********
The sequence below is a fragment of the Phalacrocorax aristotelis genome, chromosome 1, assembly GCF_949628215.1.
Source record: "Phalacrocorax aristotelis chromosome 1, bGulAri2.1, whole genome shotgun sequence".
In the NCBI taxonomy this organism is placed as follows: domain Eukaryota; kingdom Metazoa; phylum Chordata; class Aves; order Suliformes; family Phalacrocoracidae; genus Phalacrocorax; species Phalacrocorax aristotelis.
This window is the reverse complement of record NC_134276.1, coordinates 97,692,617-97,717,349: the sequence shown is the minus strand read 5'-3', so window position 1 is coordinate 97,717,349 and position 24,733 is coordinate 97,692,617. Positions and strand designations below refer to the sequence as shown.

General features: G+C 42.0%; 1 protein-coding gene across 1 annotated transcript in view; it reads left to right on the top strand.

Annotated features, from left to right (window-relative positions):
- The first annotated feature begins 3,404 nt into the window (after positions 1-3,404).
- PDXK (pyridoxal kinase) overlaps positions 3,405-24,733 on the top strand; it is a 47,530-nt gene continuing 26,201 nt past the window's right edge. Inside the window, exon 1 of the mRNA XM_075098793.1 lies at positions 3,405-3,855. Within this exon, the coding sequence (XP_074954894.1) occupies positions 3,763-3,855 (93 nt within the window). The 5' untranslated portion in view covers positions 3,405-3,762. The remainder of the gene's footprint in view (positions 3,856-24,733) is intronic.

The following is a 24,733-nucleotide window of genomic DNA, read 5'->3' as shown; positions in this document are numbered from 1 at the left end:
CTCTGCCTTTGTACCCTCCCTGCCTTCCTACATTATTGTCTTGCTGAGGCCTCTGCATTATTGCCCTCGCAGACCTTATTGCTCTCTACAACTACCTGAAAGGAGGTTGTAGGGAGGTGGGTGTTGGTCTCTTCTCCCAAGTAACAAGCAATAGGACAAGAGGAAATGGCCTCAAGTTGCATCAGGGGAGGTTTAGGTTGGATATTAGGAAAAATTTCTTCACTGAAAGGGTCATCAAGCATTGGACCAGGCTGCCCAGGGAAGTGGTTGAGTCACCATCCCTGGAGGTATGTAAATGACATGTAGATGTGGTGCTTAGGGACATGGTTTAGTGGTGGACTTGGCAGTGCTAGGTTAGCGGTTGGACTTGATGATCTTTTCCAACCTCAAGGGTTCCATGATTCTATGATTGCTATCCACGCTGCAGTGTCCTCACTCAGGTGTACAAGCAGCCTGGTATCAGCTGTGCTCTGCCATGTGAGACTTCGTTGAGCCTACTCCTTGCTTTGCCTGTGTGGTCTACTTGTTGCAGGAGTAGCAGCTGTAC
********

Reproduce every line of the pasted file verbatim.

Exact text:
The sequence below is a fragment of the Phalacrocorax aristotelis genome, chromosome 1, assembly GCF_949628215.1.
Source record: "Phalacrocorax aristotelis chromosome 1, bGulAri2.1, whole genome shotgun sequence".
In the NCBI taxonomy this organism is placed as follows: domain Eukaryota; kingdom Metazoa; phylum Chordata; class Aves; order Suliformes; family Phalacrocoracidae; genus Phalacrocorax; species Phalacrocorax aristotelis.
This window is the reverse complement of record NC_134276.1, coordinates 97,692,617-97,717,349: the sequence shown is the minus strand read 5'-3', so window position 1 is coordinate 97,717,349 and position 24,733 is coordinate 97,692,617. Positions and strand designations below refer to the sequence as shown.

General features: G+C 42.0%; 1 protein-coding gene across 1 annotated transcript in view; it reads left to right on the top strand.

Annotated features, from left to right (window-relative positions):
- The first annotated feature begins 3,404 nt into the window (after positions 1-3,404).
- PDXK (pyridoxal kinase) overlaps positions 3,405-24,733 on the top strand; it is a 47,530-nt gene continuing 26,201 nt past the window's right edge. Inside the window, exon 1 of the mRNA XM_075098793.1 lies at positions 3,405-3,855. Within this exon, the coding sequence (XP_074954894.1) occupies positions 3,763-3,855 (93 nt within the window). The 5' untranslated portion in view covers positions 3,405-3,762. The remainder of the gene's footprint in view (positions 3,856-24,733) is intronic.

The following is a 24,733-nucleotide window of genomic DNA, read 5'->3' as shown; positions in this document are numbered from 1 at the left end:
CTCTGCCTTTGTACCCTCCCTGCCTTCCTACATTATTGTCTTGCTGAGGCCTCTGCATTATTGCCCTCGCAGACCTTATTGCTCTCTACAACTACCTGAAAGGAGGTTGTAGGGAGGTGGGTGTTGGTCTCTTCTCCCAAGTAACAAGCAATAGGACAAGAGGAAATGGCCTCAAGTTGCATCAGGGGAGGTTTAGGTTGGATATTAGGAAAAATTTCTTCACTGAAAGGGTCATCAAGCATTGGACCAGGCTGCCCAGGGAAGTGGTTGAGTCACCATCCCTGGAGGTATGTAAATGACATGTAGATGTGGTGCTTAGGGACATGGTTTAGTGGTGGACTTGGCAGTGCTAGGTTAGCGGTTGGACTTGATGATCTTTTCCAACCTCAAGGGTTCCATGATTCTATGATTGCTATCCACGCTGCAGTGTCCTCACTCAGGTGTACAAGCAGCCTGGTATCAGCTGTGCTCTGCCATGTGAGACTTCGTTGAGCCTACTCCTTGCTTTGCCTGTGTGGTCTACTTGTTGCAGGAGTAGCAGCTGTAC